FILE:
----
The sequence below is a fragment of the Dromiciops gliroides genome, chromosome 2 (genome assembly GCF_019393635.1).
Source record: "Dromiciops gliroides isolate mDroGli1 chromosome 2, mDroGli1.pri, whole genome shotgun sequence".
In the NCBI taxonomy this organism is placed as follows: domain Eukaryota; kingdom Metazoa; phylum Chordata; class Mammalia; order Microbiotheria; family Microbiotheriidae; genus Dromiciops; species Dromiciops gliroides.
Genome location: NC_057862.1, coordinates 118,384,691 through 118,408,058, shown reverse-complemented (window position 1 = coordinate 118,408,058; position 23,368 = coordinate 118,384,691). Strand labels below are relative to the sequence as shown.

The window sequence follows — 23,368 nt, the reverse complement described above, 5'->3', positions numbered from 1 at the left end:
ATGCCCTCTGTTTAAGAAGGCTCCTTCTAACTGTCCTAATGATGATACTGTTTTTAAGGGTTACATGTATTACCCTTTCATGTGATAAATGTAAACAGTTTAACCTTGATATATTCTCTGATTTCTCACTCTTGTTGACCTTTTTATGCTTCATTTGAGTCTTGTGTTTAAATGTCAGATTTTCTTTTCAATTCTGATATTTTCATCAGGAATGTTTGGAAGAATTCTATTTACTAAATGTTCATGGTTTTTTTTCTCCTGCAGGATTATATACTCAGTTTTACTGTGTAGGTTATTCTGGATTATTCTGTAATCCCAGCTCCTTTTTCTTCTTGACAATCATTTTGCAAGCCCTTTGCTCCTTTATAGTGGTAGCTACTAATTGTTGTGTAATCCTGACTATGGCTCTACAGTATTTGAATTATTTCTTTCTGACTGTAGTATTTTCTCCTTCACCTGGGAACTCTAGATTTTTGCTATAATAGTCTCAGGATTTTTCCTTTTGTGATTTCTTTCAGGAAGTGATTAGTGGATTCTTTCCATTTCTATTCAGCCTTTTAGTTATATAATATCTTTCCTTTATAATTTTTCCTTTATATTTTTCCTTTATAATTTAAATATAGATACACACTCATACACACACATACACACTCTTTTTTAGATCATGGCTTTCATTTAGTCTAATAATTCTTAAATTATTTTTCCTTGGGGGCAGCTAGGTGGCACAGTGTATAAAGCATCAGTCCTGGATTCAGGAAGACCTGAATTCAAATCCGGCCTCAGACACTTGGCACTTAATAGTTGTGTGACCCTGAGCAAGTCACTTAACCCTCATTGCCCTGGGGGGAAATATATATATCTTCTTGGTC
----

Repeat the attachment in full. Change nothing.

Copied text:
The sequence below is a fragment of the Dromiciops gliroides genome, chromosome 2 (genome assembly GCF_019393635.1).
Source record: "Dromiciops gliroides isolate mDroGli1 chromosome 2, mDroGli1.pri, whole genome shotgun sequence".
In the NCBI taxonomy this organism is placed as follows: domain Eukaryota; kingdom Metazoa; phylum Chordata; class Mammalia; order Microbiotheria; family Microbiotheriidae; genus Dromiciops; species Dromiciops gliroides.
Genome location: NC_057862.1, coordinates 118,384,691 through 118,408,058, shown reverse-complemented (window position 1 = coordinate 118,408,058; position 23,368 = coordinate 118,384,691). Strand labels below are relative to the sequence as shown.

The window sequence follows — 23,368 nt, the reverse complement described above, 5'->3', positions numbered from 1 at the left end:
ATGCCCTCTGTTTAAGAAGGCTCCTTCTAACTGTCCTAATGATGATACTGTTTTTAAGGGTTACATGTATTACCCTTTCATGTGATAAATGTAAACAGTTTAACCTTGATATATTCTCTGATTTCTCACTCTTGTTGACCTTTTTATGCTTCATTTGAGTCTTGTGTTTAAATGTCAGATTTTCTTTTCAATTCTGATATTTTCATCAGGAATGTTTGGAAGAATTCTATTTACTAAATGTTCATGGTTTTTTTTCTCCTGCAGGATTATATACTCAGTTTTACTGTGTAGGTTATTCTGGATTATTCTGTAATCCCAGCTCCTTTTTCTTCTTGACAATCATTTTGCAAGCCCTTTGCTCCTTTATAGTGGTAGCTACTAATTGTTGTGTAATCCTGACTATGGCTCTACAGTATTTGAATTATTTCTTTCTGACTGTAGTATTTTCTCCTTCACCTGGGAACTCTAGATTTTTGCTATAATAGTCTCAGGATTTTTCCTTTTGTGATTTCTTTCAGGAAGTGATTAGTGGATTCTTTCCATTTCTATTCAGCCTTTTAGTTATATAATATCTTTCCTTTATAATTTTTCCTTTATATTTTTCCTTTATAATTTAAATATAGATACACACTCATACACACACATACACACTCTTTTTTAGATCATGGCTTTCATTTAGTCTAATAATTCTTAAATTATTTTTCCTTGGGGGCAGCTAGGTGGCACAGTGTATAAAGCATCAGTCCTGGATTCAGGAAGACCTGAATTCAAATCCGGCCTCAGACACTTGGCACTTAATAGTTGTGTGACCCTGAGCAAGTCACTTAACCCTCATTGCCCTGGGGGGAAATATATATATCTTCTTGGTC